Tucked away in the Peruvian Andes, some 400km north of Lima, is a large, 2300-year-old ancient ruin named Chankillo.
A plan view of the concentric and seemingly-fortified walls of the central complex is not unlike some electric razors, and archaeologists have dubbed the site “Norelco” — the United States equivalent of Philips.
Until last year, no one had figured out what it was a ruin of. Its location on a hill and its thick walls suggested it had been a fort.
However, the walls are pierced by numerous gates, it lacks a defendable water source, and it appears to have no strategic value.
Then on 13 January 2002, the IKONOS sensor of the GeoEye satellite captured a fabulous image of the site.
The detail this shows has allowed a team working out of Leicester and Yale universities, Ivan Ghezzi and Clive Ruggles, to explain at least part of the site.
South-east of the central Norleco complex are 13 low towers. These straddle a ridge, resembling a curved spine. They are regularly spaced along the hilltop, from 2m to 6m high, and 4.7m to 5.1m apart.
Each tower has a pair of staircases on their north and south sides that lead to the top. They are surrounded by fortifications, including thick walls with gates and parapets.
The towers can be easily seen from the Norelco ruins, 200m to the west where, along with the double courtyard and 40m-long exterior corridor, there is an observation point.
Archaeologists have found pottery and other materials here that would seem to have been brought as offerings by those viewing the towers.
However, it is the view from the two groups of derelict ruins on either side of the towers that has proved quite illuminating in more ways than one.
Ghezzi and Ruggles believe these ruins were observation posts. From them the end-most towers line up with the sunrise and sunset of the winter and summer solstices. Other solar events, such as the sunrise and sunset of the equinoxes, align with other towers as viewed from the observation points.
Chankillo then, is remarkable not only as the earliest known complete solar observatory in the Americas, but it defines all major aspects of the solar year. As a calendar it is accurate to within a few days throughout the year.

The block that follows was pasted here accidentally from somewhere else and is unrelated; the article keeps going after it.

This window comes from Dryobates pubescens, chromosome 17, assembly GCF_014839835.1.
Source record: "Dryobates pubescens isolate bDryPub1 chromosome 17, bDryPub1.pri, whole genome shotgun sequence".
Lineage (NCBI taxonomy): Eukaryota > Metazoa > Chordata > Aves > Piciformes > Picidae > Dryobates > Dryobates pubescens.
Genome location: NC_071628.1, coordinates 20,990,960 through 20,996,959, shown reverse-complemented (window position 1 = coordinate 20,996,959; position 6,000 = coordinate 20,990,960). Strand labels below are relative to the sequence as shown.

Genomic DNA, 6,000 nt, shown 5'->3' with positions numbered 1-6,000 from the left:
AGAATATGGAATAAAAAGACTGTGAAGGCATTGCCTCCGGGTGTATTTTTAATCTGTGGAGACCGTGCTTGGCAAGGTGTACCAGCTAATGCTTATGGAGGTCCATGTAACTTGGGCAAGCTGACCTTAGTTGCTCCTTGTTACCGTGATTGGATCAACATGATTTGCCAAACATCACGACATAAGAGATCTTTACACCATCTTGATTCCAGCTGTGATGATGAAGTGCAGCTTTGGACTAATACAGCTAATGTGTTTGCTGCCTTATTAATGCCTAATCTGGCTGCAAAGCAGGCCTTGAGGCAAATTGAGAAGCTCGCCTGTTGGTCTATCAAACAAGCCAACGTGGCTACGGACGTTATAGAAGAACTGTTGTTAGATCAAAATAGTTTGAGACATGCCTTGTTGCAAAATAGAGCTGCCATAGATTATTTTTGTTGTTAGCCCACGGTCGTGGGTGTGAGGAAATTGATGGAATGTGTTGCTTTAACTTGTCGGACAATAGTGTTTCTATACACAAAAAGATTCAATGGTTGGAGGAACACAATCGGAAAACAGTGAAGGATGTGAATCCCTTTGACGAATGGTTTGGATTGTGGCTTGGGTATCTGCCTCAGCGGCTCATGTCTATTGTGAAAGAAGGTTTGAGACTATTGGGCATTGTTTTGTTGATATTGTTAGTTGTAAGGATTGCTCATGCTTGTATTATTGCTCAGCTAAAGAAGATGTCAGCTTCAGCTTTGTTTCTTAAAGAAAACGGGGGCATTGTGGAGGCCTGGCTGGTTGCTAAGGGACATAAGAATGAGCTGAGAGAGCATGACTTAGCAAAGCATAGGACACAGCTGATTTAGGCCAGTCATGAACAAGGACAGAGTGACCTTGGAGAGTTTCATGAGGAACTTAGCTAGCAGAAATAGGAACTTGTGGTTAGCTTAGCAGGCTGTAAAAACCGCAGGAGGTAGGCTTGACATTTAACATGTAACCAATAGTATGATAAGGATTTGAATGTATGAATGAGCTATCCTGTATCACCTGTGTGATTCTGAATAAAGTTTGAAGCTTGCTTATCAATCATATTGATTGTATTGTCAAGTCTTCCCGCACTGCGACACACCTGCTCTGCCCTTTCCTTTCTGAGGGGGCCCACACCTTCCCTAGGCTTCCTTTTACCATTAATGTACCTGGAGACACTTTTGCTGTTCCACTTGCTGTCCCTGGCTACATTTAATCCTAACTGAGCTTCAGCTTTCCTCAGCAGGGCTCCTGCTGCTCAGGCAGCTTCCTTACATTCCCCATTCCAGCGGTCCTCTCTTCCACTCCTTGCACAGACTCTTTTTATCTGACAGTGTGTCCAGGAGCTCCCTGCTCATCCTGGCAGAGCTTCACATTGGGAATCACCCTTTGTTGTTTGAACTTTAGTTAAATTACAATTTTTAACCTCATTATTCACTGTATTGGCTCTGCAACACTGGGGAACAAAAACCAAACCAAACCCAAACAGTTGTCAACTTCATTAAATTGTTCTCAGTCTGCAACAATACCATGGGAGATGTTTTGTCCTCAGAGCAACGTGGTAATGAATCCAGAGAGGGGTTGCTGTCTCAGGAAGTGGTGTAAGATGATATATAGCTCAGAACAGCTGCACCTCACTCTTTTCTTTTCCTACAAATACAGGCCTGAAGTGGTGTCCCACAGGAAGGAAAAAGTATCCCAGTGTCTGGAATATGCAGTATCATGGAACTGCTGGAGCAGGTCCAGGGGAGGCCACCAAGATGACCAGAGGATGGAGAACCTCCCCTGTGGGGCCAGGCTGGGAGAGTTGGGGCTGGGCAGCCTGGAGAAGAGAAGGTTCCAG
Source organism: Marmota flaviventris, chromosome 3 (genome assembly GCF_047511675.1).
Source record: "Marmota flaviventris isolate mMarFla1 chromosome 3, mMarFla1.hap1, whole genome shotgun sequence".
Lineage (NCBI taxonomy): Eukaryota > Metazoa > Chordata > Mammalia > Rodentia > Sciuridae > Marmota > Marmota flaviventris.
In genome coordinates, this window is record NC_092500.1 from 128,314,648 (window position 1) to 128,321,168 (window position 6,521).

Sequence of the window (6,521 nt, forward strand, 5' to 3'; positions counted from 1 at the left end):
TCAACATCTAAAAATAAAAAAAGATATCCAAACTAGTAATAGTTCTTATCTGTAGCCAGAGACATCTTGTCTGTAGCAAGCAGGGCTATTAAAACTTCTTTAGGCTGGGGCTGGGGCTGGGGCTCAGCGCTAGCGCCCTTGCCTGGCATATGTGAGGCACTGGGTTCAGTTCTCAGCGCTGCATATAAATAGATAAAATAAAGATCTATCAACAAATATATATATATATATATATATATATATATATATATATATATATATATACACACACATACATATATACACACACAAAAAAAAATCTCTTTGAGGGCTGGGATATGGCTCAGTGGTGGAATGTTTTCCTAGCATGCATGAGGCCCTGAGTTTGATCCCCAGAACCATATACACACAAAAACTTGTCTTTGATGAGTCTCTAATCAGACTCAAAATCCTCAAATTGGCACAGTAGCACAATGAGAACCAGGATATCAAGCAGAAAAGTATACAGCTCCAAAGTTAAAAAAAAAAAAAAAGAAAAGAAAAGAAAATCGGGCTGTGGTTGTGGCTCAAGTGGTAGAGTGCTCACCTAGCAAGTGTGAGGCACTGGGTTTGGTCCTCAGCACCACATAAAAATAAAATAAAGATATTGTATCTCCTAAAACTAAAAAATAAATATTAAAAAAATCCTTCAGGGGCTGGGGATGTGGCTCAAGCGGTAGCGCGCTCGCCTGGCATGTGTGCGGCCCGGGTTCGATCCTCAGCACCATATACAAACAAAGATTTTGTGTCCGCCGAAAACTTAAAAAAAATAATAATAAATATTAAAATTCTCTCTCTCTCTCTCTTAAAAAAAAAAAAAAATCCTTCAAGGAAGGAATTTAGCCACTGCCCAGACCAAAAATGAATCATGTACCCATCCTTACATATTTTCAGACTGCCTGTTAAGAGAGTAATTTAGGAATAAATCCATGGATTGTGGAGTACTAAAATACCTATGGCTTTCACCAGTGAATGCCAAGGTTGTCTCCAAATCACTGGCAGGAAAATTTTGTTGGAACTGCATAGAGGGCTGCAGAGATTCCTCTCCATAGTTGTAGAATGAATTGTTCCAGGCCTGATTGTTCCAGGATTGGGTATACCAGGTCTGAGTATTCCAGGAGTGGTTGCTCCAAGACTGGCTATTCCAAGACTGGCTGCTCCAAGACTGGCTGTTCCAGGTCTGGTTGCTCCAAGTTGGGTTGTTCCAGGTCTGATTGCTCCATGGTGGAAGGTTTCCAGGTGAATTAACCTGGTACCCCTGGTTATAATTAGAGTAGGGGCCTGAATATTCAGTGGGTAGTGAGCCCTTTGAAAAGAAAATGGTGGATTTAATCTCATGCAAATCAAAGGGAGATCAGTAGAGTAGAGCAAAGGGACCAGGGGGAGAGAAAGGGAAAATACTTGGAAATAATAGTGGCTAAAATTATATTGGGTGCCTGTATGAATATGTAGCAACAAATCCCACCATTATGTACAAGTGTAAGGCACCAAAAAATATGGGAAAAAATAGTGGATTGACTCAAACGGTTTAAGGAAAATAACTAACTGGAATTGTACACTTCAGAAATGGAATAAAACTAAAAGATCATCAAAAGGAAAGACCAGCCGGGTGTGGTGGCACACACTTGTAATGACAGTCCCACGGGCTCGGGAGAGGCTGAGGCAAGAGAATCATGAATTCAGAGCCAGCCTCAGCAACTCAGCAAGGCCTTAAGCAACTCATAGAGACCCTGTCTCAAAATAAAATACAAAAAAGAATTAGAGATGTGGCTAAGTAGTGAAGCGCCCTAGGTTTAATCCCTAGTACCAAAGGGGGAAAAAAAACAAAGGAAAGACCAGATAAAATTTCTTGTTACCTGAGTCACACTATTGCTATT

Ghezzi and Ruggles believe the entire site is some type of fortified ceremonial centre, perhaps a temple. We know the Incas were making careful solar observations by 1500 AD.
The 13 towers, presumably then, indicate much earlier sophisticated sun cults, circa 400 BC. Not only do the ruins predate European arrival by 1800 years but they precede, by some 500 years, similar monuments built by the Mayans in Central America.
Other ancient solar observatories have often been interpreted as providing information as to times to plant and times to harvest. My experience as a country boy tells me any farmer — or peasant for that matter — knows when to sow and reap without the need for a vast pile of stones or a priestly hierarchy.
Less ancient historic observatories in other cultures are known to have been linked to sacrifice (usually human) or as a means of defining the optimum times for the resident tribal leader, be they emperor or empress, to have sex.
The South American kings regarded themselves as offspring of the sun, and political implications can be read in Chankillo. It makes a statement of how society was organised, as to who had power, and who did not.
Those who controlled the site effectively controlled the sun. Not unlike the Beehive, really.